• 10/17/2017 • Be the First to Comment
Studies have shown that the most common reason that people go to the doctor is for pain. As a family physician for almost 30 years, I thought I knew how to treat pain. I did not.
When I expanded my practice in 2004 to treat those with opioid use disorder, I realized that about 50% of those I was treating had developed their addiction because of inappropriate opioid prescribing by their doctors. They had no intention of abusing or becoming addicted to opioids.
I began to do exhaustive research of the medical literature to understand why this was happening, and I learned about the current model of pain widely recognized by the scientific community but unknown to me — Central Sensitization.
Central Sensitization (CS) is the most common and the most problematic cause of chronic pain. The somatosensory nerves in the brain become extra sensitive and fire when they should not, resulting in real pain even though the problem does not originate where we feel the pain.
For example, if the somatosensory nerves located in the region of the brain that feels pain in the neck become abnormally activated, real pain is felt in the neck: it is not imagined, but does not originate from actual damage in the neck.
In this example, we see that CS pain does not occur because nerves are damaged, but because they have changed — altered by some outside factor.
Of the various types of chronic pain, CS pain is by far the most significant and is the major component in chronic back pain, chronic daily headaches, whiplash, and fibromyalgia.
In my new book co-authored with Martha Teater, MA, LMFT, LCAS, LPC, Treating Chronic Pain, we provide The Central Sensitization Inventory (CSI) to determine severity of CS pain. Using these free worksheets and scoring instructions from the book, you can determine how much CS pain is contributing to a client’s pain.
How to Treat CS Pain
We don’t know everything that can cause CS pain but suspect that childhood trauma, adult trauma, prolonged exposure to opioids, and prolonged exposure to pain are some of the triggers.
We do know that there are no pills or surgery that can fix this — but behavioral therapy can.
Functional MRI studies have shown that Cognitive Behavioral Therapy (CBT) and Mindfulness training repair the broken neural pathways of CS.
In Treating Chronic Pain, you can learn CBT and Mindfulness tools and strategies that are straightforward, clear and client-led. You can use the worksheets, guides, and exercises featured in the book to help relieve CS pain and move clients from hurt to hope.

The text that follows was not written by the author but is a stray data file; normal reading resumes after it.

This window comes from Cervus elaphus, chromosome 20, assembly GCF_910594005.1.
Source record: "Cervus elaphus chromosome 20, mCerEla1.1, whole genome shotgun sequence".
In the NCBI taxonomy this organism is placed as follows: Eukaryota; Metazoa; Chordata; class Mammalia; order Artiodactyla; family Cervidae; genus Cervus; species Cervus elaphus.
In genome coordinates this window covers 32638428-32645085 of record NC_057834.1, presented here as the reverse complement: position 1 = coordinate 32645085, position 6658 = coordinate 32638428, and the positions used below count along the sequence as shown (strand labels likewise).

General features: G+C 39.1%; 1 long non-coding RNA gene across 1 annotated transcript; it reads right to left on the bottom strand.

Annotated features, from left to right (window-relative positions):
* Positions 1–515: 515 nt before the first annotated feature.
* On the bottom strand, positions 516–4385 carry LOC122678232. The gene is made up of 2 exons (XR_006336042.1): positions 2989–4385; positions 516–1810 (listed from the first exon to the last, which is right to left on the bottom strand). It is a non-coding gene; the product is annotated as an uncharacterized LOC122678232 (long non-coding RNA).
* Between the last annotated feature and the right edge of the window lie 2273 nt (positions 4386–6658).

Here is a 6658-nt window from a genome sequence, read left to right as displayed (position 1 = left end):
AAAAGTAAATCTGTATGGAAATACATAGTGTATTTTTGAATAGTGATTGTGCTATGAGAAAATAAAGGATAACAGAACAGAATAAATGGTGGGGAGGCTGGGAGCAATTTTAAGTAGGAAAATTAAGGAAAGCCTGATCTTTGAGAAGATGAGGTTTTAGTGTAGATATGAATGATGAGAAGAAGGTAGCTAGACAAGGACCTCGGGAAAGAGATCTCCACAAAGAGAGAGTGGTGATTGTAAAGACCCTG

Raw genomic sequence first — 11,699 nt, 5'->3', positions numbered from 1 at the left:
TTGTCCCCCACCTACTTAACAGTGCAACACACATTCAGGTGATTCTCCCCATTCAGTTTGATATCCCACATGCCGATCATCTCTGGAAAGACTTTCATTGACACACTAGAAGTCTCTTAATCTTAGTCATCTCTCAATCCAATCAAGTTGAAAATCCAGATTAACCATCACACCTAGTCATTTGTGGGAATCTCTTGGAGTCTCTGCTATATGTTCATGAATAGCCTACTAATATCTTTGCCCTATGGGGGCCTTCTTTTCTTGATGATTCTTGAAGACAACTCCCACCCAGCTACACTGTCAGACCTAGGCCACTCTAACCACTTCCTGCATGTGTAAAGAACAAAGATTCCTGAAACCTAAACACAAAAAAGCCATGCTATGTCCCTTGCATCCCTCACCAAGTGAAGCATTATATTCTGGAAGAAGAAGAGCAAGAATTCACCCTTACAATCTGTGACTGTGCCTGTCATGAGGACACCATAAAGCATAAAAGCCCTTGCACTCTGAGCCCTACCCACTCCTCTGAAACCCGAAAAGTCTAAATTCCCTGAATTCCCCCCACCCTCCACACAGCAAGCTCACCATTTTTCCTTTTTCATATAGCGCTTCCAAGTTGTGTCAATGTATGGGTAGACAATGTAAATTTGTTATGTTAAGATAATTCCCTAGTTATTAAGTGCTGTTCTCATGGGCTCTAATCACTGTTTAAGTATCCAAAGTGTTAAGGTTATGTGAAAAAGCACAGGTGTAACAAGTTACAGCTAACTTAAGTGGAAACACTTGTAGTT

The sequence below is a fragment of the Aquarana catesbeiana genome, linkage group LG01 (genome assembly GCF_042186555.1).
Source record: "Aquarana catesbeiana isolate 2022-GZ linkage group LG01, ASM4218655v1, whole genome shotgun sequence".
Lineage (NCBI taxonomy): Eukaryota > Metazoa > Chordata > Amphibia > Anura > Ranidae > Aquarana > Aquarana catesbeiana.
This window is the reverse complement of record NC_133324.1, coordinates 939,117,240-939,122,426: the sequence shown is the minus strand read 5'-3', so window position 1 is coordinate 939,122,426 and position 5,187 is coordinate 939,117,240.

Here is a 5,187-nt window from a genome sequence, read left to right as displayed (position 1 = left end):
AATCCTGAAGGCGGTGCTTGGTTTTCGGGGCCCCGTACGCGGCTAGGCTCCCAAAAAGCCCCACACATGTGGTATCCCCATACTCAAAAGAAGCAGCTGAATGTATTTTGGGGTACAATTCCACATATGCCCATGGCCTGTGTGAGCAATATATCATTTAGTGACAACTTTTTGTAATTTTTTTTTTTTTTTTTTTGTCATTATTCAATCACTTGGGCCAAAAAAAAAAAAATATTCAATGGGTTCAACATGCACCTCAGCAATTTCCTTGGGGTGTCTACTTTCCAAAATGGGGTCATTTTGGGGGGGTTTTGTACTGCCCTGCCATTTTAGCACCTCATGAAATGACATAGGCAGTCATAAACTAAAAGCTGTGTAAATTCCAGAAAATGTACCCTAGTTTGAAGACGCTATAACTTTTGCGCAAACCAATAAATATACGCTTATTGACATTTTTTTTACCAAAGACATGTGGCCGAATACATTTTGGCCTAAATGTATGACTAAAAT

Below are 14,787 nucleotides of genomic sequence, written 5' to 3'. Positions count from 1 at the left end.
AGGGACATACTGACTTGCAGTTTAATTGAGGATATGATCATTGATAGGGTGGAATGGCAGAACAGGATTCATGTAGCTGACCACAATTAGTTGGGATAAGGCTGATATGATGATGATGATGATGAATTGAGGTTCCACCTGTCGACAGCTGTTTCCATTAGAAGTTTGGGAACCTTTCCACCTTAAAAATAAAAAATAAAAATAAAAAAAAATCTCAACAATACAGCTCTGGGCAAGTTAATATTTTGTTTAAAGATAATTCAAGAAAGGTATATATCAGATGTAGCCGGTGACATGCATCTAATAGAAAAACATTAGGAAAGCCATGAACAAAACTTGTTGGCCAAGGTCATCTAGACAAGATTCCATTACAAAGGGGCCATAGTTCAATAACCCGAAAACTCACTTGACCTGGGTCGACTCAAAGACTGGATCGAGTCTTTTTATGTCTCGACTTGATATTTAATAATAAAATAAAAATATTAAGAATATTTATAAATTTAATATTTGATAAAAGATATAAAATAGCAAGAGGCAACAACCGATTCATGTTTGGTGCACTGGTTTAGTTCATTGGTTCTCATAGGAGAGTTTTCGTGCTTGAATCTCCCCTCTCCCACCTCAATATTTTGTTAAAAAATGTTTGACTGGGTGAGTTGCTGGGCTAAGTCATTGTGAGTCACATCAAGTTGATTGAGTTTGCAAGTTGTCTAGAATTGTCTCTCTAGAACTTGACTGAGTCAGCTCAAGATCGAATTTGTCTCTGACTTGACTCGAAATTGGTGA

When working with chronic pain, we must remember: The research is compelling and the science is clear. Opioids are not the most effective pain medications, and behavioral treatment is the most powerful tool we have to improve functioning and help people live more fully in spite of having pain. The CDC recently confirmed this in their 2016 CDC Guideline for Prescribing Opioids for Treating Chronic Pain.
This is new information based on several years of solid research. Medical and behavioral health professionals are just now learning the most effective ways to treat pain. I understand that as new evidence comes out supporting evolving treatment approaches it may take us a while to truly embrace the truth about what works. I encourage you to dive into the research and read our book to arm yourself with proven approaches that work far better than what we’ve done in the past.
My hope is that you will be open to learning, as I have, what the science shows us are the most effective ways to treat pain. By doing this we can ease the suffering of millions of people.
Don Teater, MD, MPH, is a practicing physician specializing in the treatment of chronic pain and opioid use issues. He has worked with the National Safety Council, CDC, WHO, and multiple medical groups, non-profit organizations and governmental bodies on these issues. He is the coauthor of PESI’s recent release, “Treating Chronic Pain: Pill-Free Approaches to Move People from Hurt to Hope.”